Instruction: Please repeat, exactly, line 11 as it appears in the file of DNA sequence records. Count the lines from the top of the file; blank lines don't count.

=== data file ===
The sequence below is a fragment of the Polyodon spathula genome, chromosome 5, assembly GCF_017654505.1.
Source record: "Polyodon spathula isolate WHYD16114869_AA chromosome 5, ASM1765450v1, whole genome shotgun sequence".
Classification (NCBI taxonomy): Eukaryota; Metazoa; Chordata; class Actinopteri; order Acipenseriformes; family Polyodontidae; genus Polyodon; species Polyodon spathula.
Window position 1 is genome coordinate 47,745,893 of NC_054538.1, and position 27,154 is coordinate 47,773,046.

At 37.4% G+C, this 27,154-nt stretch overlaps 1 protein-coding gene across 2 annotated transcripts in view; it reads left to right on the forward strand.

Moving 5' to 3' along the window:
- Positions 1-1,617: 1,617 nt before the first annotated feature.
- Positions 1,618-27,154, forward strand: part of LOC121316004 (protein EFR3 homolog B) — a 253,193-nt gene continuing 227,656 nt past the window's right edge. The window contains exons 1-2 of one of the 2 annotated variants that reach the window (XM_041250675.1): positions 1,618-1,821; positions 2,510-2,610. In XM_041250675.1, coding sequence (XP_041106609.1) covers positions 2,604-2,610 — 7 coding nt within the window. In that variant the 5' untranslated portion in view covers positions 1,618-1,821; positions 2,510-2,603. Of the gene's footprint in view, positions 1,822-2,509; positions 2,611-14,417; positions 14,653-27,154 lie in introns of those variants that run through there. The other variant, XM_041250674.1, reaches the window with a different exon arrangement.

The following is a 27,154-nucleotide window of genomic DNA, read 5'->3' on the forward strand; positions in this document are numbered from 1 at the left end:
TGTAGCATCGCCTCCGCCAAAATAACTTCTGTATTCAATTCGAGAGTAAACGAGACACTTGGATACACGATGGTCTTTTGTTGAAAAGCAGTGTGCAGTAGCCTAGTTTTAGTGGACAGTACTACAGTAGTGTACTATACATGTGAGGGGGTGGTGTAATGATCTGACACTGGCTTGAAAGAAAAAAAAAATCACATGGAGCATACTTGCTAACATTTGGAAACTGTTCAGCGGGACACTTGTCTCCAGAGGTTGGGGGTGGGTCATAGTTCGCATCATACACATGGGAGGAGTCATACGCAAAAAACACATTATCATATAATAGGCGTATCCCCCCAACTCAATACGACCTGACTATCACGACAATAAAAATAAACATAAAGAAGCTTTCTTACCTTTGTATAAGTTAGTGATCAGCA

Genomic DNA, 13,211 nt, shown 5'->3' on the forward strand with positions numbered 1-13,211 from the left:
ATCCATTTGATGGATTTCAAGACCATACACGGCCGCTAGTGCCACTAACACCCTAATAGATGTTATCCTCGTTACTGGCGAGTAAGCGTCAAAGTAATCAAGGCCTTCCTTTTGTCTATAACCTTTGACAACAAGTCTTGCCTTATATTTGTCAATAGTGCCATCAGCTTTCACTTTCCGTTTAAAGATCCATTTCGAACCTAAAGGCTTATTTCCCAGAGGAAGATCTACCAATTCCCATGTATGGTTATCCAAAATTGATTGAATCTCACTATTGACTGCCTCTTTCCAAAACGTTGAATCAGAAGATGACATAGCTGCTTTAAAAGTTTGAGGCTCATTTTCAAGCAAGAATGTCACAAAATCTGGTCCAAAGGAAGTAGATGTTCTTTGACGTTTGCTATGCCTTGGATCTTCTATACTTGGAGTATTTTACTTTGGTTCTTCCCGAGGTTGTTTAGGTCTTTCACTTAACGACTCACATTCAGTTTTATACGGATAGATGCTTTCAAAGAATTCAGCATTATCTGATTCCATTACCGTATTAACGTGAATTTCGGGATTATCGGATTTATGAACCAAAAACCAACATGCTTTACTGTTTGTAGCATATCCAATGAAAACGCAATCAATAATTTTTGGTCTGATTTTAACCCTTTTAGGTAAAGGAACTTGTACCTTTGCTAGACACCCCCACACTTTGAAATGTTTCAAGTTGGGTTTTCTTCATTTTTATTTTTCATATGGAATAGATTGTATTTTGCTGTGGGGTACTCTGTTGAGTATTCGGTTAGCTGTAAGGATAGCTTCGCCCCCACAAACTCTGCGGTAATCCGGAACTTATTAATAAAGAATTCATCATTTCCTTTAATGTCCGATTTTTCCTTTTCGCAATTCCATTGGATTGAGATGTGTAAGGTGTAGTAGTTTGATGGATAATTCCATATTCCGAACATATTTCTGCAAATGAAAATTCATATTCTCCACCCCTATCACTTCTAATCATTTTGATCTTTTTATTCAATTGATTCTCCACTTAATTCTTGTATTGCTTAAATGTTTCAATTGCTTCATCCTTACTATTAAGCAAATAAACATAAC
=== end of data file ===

Genomic DNA, 13,211 nt, shown 5'->3' on the forward strand with positions numbered 1-13,211 from the left: